DTYPE. Data type of the result of the operation
LOP. AST pointer to left (first) operand
OPTYPE. Type of operator (see OP_ macros in ast.h)
ROP. AST pointer to right (second) operand
ALIAS. If node evaluates to a constant, this field locates the constant node representing this value
The gory details
If you are really interested on seeing how an AST is stored, just take a look at tools/flang1/utils/ast/ast.h in the build directory. You will see that there is a global variable astb which represents the global block that stores all the ASTs. A single AST node is represented using a struct of the type AST.
The names of the nodes are stored in astb.atypes, indexed by the type of the node (i.e. A_TYPEG(ast)).
The field astb.attr stores some attributes intended to simplify some checks.
The astb global variable also stores other info. We will discuss some of that extra info later in this chapter.
Creation of an AST
ASTs are created in many places of the compiler but semantic analysis is going to create the initial set that will be used by further analysis and transformations in the compiler.
Low level creation
To create an AST node we can use the function new_node. This is a low level function that will return a new node with the given kind.
This function basically allocates a new ast in astb. The macro STG_NEXT expands to the call stg_next((STG *)&name.stg_base, 1). The function stg_next is a bit too long to explain today but basically reserves a number of data and returns the first element allocated, as an integer of course. It is a generic function but as it is applied to astb it is used to allocate ASTs.
Due to implementation details elsewhere there is a maximum number of ASTs we can allocate, so we check this. The number is fairly large 0x0400_0000 (and also gives us 5 extra bits in the top of the identifier if we ever need them).
Next thing this function does it setting the kind of the node. The kind of the node is called TYPE in flang. A_TYPEP is the setter we need to use.
While new_node will give us a node it is pretty bare. Most of the time our nodes have essential information that we will always need to create them correctly. For instance a binary operation always will have the kind of operation performed, the left hand side, the right hand side and the type of the operation. As such flang provides many helpers that ease creating those
nodes. Their names are of the form mk_*.
Flang seems to distinguish, conventionally, the creation of statement ASTs from other ASTs. So there is a generic mk_stmt. The code uses this to signal the AST is actually a statement. As a special element it receives a DTYPE to state the data type of the statement. Statements where there is not an actual data computed, like control flow statements, are created with a data type of 0.
Some statements have dedicated constuctors like mk_assn_stmt, that is used to create an assignment statement. You can see the data type, the destination (the left hand side of the assignment) and the source (the right hand side). dest and source are ASTs (although not made obvious in the prototype).
Flang ASTs are going to represent two different things:
Expressions will have a type and denote a computation which mostly revolves about evaluating the expression to determine its value. Statements are instead executed, rather than evaluated. Or put differently, they are evaluated just for their side-effects. Because statements have side-effects the order in which we execute them may be important.
Sometimes it does not matter because there is no way to tell. For instance in the example below, it does not matter that A = 3 is executed after or before the first PRINT statement, we can't simply tell the order. But we can't run the second PRINT before the first PRINT or execute the assignment after the second PRINT as that would be an observably different execution of the program.
Because not all ASTs are statements, flang decouples information that is strictly for statements in another structure called the Statement Descriptor (STD). It is an attribute of an AST that represents a statement and it is accessible via A_STDP and A_STDG as expected.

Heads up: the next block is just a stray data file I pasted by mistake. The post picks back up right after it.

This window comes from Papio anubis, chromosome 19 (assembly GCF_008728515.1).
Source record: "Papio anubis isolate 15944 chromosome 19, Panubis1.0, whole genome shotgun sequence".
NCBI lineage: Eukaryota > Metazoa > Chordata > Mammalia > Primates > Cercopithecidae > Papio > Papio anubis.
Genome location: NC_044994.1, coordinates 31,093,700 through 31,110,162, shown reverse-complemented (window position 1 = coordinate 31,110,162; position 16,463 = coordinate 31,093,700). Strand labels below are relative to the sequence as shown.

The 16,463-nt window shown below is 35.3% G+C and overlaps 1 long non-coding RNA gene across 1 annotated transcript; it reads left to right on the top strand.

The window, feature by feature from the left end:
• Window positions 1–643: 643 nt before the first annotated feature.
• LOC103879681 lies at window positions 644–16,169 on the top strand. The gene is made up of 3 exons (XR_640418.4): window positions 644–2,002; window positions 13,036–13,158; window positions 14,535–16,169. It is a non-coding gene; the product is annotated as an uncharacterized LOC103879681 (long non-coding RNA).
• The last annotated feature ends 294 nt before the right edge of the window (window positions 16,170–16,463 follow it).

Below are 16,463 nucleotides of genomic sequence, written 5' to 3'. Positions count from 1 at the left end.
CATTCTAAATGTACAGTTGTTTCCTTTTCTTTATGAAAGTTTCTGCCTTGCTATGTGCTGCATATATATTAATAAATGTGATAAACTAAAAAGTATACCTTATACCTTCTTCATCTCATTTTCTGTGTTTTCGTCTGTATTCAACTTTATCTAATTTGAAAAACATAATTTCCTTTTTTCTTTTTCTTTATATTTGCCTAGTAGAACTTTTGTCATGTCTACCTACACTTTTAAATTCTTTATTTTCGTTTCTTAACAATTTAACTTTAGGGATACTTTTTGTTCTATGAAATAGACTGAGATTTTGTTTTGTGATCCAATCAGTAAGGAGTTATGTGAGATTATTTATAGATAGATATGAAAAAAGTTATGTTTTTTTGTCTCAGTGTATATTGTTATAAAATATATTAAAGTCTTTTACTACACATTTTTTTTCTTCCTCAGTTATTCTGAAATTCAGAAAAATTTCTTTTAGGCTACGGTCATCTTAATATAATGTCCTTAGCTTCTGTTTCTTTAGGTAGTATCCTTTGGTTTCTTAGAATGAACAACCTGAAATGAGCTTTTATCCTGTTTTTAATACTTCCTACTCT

The STD data structure is relatively simple. The most relevant attributes are the the following.
The AST that is described by this STD. Contains an AST identifier
The STD that follows this STD. This is a STD identifier
The STD that precedes this STD. This is a STD identifier
The label symbol of this statement if it has one. This is a SPTR
The line number of this statement
This is the file index. It identifies the file that contains the statement. It changes because of INCLUDE lines and preprocessor #include directives. The identifier is a FIH (File Information Header) that we haven't discussed yet.
Creation of an STD
To create an STD for a an AST the function mk_std can be used. This will only link (bidirectionally) the STD and the AST but we still need to place the statement itself.
In the early stages of the compiler, the semantic actions of the parser are responsible for most of the creations of ASTs and STDs in the compiler. Because the creation of statements often happens in the order of the program there is a convenient function add_stmt that will do a mk_std to the new AST and then place the STD as the last one. Sometimes AST of statements have to be placed before or after other STDs and this can be achieved with helpers like add_stmt_after and add_stmt_before.
The file ast.c contains many other functions useful to manipulate placement of statements. Note that where the code expects an statement it means an identifier of an STD, not an AST.
In this chapter we have seen the structure that flang uses to represent the computations performed by our Fortran program.
The computation is represented using an AST. An AST is a data structure formed by AST nodes.
There are about 160 different kinds of AST nodes. Each kind represents some different form of computation, ranging from simpler ones like just references to variables or constants to more complex ones like binary operands and statements.
Each kind of node has different attributes. Each attribute has its own accessors. Some of these attributes are ASTs, SPTRs or DTYPEs.
Some ASTs represent Fortran statements, where the order is important. The extra information of statements is decoupled from regular AST in a data structure called STD.
STDs concern about ordering of the fortran statements.
In the next installment of this series we will look at ASTs a bit more, in particular we have not considered statements that change the control flow.